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style crit -Richard Kenworthy; Onward

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Found this thanks to John Martz at Drawn, a blog I visit almost daily. First off, I headline the director Richard rather than the illustrator (art director?) James Jarvis as its an animated film. John says he usually dislikes “3D animation modified to look hand-drawn” but he likes this one. What makes it different? Here’s my attempt at an analysis…
the character gets drawn, built up out of lines that are apparently being drawn as we watch. But those lines aren’t still – they vibrate back and forth, jumping between various lines representing the same form. This is a key to convincing NPR look – not that the lines have to boil, but they have to have temporal coherence in keeping with other stylistic elements in the image. Boil is a reference to hand-drawn animated holds, usually 5 rotating drawing of the same image to keep a form from ‘dying’ while other parts of the figure or composition are being animated. Here, the boil is quite convincing with only a mild aftertaste of procedural noise. Nice! There are even areas of tighter coherence… for example the eyes. They’re almost – but not – perfectly coherent. Kudos!

Still – the animation readily betrays ts 3Dd origins… its animated on ones. The figure bends over, stretches. Slow, deliberate movement. And because 3D makes it so easy, its rendered on ones. Which isn’t quite consistent with the idea of boil, or hand-drawn. Down-scaling from 2′s or even 3′s to ones during rapid action would make this much more consistent, and animating more in keeping with 2D traditions rather than 3D would make this even stronger. That is, hold poses longer, then one frame anticipation and in then dive into the move. Assuming, of course, that mimicking “hand-drawn” is the goal, which it may not be.

communicates shade. Very nicely done, again with boil. Slight popping and sliding issues, most evident when the figure bends or moves. This is a common npr issue, as the artist would intuitively account for movement of the underlying form whereas the computer doesn’t have access to this contextual information in most software solutions, and understands it none.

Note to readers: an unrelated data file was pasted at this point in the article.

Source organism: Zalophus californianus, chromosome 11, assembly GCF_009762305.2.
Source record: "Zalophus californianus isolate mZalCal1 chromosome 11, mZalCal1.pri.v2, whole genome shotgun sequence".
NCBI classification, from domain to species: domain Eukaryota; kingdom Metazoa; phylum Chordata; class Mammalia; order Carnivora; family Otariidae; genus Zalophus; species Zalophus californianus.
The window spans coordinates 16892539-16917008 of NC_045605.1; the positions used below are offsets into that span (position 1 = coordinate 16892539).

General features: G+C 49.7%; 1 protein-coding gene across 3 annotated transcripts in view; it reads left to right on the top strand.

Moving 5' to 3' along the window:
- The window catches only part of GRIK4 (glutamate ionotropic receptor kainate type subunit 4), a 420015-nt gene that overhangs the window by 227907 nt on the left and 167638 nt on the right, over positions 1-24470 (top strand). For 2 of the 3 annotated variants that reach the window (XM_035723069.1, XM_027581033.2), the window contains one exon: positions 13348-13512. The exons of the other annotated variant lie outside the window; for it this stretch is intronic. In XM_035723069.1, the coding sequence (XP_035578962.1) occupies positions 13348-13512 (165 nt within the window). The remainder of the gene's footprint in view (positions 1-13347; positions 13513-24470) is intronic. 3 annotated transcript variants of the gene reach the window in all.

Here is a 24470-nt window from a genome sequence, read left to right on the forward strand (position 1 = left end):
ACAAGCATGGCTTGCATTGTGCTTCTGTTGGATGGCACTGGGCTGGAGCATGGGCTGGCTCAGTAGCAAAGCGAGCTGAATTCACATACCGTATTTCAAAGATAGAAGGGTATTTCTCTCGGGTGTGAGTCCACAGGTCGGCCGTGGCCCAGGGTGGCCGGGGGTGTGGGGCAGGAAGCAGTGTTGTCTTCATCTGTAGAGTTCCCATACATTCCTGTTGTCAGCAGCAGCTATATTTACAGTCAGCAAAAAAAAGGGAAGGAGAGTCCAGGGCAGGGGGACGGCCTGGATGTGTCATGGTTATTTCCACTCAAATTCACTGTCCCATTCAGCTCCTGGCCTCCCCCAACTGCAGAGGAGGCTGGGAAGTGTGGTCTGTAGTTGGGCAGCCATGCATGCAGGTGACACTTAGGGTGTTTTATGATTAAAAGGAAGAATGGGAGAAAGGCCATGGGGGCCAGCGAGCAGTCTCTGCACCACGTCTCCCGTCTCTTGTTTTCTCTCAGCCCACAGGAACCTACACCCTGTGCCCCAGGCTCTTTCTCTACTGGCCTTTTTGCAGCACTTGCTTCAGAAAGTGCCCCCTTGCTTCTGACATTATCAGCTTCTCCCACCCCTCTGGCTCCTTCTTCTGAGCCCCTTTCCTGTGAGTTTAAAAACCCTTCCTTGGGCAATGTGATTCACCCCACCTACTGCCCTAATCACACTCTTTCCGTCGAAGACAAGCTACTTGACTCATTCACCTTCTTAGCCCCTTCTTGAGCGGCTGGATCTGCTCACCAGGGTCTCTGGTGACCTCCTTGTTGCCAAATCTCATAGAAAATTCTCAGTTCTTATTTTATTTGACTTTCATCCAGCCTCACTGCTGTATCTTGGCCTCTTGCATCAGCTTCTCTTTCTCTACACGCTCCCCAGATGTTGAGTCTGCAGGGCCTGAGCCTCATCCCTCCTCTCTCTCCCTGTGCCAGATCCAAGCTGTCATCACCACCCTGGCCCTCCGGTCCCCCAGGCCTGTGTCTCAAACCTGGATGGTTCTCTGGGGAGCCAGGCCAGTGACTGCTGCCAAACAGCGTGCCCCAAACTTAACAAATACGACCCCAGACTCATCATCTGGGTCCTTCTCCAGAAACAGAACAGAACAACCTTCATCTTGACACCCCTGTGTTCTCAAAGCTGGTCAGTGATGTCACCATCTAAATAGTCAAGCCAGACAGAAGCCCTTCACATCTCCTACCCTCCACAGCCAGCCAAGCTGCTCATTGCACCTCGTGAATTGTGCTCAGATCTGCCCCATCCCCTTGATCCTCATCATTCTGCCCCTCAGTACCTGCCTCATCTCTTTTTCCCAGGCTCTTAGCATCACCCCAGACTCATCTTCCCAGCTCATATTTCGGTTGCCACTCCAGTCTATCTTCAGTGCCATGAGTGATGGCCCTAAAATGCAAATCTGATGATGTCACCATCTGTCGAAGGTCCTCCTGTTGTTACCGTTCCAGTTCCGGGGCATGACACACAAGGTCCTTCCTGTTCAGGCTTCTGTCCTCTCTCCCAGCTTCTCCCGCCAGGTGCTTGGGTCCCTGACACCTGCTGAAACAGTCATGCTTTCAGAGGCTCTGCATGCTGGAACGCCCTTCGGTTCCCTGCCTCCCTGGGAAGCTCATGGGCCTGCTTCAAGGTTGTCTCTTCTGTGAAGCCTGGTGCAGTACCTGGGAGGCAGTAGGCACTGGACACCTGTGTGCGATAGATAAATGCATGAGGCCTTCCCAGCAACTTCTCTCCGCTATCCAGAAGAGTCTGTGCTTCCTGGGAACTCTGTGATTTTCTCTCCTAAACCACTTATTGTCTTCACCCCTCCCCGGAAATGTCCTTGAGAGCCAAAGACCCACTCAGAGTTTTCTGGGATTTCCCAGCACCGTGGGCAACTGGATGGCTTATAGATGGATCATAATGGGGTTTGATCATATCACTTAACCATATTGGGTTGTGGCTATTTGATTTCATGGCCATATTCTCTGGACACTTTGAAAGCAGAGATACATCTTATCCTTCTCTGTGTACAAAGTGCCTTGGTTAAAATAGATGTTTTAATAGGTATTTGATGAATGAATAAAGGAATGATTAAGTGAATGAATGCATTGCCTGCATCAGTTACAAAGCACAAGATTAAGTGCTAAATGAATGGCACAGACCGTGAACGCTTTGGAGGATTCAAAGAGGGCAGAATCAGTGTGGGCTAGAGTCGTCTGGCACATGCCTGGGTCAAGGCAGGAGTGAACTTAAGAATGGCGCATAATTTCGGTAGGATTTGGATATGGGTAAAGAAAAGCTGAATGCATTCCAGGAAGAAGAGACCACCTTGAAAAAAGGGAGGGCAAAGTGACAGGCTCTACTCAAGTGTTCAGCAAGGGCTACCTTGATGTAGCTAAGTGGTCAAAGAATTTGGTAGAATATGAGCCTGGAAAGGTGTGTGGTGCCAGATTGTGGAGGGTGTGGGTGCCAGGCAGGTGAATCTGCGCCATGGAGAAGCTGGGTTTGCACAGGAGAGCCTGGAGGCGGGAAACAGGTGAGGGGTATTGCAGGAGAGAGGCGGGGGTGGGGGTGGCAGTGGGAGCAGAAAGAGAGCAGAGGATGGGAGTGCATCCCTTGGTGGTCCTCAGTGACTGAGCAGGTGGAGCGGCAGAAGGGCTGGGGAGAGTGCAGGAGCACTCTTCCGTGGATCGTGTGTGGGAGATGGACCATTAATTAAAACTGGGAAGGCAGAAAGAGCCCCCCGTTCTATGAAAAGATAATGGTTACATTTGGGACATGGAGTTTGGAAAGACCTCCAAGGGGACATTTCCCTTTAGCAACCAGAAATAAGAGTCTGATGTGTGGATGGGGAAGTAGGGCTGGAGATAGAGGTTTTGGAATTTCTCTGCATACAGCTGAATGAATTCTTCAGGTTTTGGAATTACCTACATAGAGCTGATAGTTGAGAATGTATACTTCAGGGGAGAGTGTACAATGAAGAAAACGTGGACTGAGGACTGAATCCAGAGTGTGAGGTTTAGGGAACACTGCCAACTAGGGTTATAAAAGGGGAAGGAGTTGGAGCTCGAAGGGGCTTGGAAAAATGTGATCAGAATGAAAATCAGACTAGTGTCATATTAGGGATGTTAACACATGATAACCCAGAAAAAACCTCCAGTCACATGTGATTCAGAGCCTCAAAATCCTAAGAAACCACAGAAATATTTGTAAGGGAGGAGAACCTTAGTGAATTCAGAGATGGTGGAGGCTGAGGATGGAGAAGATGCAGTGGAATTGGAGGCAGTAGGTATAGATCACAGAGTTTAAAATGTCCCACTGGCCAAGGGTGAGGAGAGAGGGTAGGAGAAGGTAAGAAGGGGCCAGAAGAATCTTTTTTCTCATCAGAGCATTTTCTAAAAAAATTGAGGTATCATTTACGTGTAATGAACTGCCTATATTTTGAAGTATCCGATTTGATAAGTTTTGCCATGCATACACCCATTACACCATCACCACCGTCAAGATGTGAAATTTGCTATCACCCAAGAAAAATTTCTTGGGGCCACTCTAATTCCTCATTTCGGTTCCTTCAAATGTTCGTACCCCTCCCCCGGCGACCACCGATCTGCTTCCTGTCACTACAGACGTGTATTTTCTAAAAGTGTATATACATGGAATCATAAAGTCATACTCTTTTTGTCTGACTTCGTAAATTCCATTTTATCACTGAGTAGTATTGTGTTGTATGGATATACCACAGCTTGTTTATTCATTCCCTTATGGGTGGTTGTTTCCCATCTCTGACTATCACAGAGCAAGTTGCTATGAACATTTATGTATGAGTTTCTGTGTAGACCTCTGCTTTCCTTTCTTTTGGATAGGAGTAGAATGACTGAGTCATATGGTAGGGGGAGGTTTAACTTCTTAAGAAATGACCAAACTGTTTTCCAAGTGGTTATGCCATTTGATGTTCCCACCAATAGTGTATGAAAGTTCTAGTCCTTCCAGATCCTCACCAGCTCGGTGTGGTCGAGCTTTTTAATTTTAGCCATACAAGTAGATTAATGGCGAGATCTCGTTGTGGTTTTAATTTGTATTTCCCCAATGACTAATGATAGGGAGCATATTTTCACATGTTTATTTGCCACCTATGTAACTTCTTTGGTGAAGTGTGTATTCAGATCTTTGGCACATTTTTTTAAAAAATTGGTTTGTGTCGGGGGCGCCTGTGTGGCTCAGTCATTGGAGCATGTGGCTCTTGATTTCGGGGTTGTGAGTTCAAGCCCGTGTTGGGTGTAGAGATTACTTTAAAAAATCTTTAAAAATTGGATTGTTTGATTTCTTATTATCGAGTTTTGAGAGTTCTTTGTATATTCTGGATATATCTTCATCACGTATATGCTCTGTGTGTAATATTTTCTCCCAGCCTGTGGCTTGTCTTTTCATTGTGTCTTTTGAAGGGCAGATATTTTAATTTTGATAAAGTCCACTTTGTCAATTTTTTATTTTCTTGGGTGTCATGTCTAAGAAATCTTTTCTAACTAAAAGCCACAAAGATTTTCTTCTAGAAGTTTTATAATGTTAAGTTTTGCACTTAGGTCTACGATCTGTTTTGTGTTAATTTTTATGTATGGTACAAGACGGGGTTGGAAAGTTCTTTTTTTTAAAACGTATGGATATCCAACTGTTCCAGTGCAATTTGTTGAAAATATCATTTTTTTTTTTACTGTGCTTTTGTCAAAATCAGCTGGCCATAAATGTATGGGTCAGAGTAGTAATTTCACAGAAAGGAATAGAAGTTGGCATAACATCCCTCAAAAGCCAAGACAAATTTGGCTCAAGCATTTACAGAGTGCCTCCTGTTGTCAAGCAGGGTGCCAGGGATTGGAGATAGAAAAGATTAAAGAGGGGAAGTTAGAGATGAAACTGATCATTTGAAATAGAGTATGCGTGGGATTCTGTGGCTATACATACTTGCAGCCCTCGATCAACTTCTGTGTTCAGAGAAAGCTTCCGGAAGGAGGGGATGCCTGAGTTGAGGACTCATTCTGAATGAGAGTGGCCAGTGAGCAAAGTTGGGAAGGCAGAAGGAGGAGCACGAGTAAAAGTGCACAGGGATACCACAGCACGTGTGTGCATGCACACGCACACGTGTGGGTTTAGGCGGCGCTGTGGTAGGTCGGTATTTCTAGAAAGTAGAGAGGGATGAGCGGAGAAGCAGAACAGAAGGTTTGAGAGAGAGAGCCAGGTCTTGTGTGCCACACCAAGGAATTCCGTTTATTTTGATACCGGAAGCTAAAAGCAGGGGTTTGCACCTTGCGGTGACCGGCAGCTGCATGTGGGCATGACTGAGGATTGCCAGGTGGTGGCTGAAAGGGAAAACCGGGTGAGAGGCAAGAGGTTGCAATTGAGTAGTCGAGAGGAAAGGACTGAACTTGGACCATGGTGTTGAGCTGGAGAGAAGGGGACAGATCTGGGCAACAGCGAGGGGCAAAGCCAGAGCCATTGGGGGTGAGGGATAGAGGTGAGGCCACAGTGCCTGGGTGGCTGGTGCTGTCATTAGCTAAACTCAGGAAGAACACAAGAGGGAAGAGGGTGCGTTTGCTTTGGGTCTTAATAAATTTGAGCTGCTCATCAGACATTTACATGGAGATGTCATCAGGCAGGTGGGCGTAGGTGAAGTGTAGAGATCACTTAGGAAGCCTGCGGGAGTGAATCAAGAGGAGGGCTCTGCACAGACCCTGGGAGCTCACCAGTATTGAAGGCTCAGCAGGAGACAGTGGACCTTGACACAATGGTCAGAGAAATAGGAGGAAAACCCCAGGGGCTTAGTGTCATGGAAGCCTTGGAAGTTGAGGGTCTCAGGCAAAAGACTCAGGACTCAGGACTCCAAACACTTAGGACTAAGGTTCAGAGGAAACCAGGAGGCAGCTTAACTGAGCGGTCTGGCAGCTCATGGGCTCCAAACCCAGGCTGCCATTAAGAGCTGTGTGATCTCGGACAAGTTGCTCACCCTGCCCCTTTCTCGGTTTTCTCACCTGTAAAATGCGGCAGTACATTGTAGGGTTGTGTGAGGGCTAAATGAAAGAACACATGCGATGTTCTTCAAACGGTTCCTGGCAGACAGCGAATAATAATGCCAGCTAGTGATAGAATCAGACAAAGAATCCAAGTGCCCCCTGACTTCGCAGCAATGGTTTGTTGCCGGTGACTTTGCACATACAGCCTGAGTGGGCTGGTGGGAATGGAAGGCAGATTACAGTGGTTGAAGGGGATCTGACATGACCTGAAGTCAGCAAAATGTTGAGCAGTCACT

Pear-head is perfectly colored. Not once does the yellow cross the line. Perfection. CG.

Volume preservation…
Pear head moves and bends and as he does so he is perfectly on-target. Again: perfection. CG. This time I think the look suffers. Solidity of form is one of the great advantages of working with cg, but its also one of its great problems. Here, the rough line and sketchy hatching isn’t consistent with a perfectly on-target figure. Here, mesh-deformation would have supported the look – possibly in-rig controls for the animator, possibly camera-oriented taper or noise displacements. Again… I’m being picky and have no idea of time and budget constraints.

Motion Blur…
or the lack of it. So, now Pear-head starts to run. Temporal coherence, previously dealt with via boil is partially abandoned here, as the drawn environment slides past without evident boil. I’ve frame-advanced quite a bit and there may well be boil in there, but traditional artists adapt boil amount to speed and direction. The line direction might have been drawn out to imply blur. Lines might have a smear or a shadow of another cel farther away from the camera’s focus… a number of techniques.

One typical 3D giveaway is avoided here. Because you can, directors often do 3D camera pans and swivels. Richard doesn’t, and I think cleverly so… as other stylistic decisions are built upon the world’s implied flatness.

I may sound critical because – well, I am. But I think the film works overall, so ultimately my critique is positive. This has mostly to do with content. The film uses the stylistic elements to create its own reality. The look is therefore not a gimmick, but a story-telling tool. This is perhaps most evident in staging at about 1:50 and 4:10.  This could not be done without the world-rules established earlier… level-of-detail and representational stroke.

I can’t wait to unleash tools and workflows that allow such talented artists and animators to up the technical finesse of their work another notch or two!

There are 3 Comments to this article

William Eggington says:

The cross hatching landing on a different spot every single frame is distracting to me. I can’t sit back and enjoy it because my eye is instantly drawn to the static “buzz” generated. :-/.

admin says:

Hi Billy! Its very dis-coherent, yeah, but I think it has at least as much to do with the way the strokes are placed: they slide in relation to the underlying geometry’s movement. That’s cardinal – as it disrupts the association of the stroke with what it represents.

stee+cats says:

i like the overall film…

the crosshatching that moves around is not nice to watch…they appear to be shooting for a 70′s wobbly roobarb cartoon style but the oulines doesn’t shift enough and the shading cross hatch sseen unconnected to the model

but the overall film is VERY nice…i wonder what npr renderer they used for this in what 3d app?

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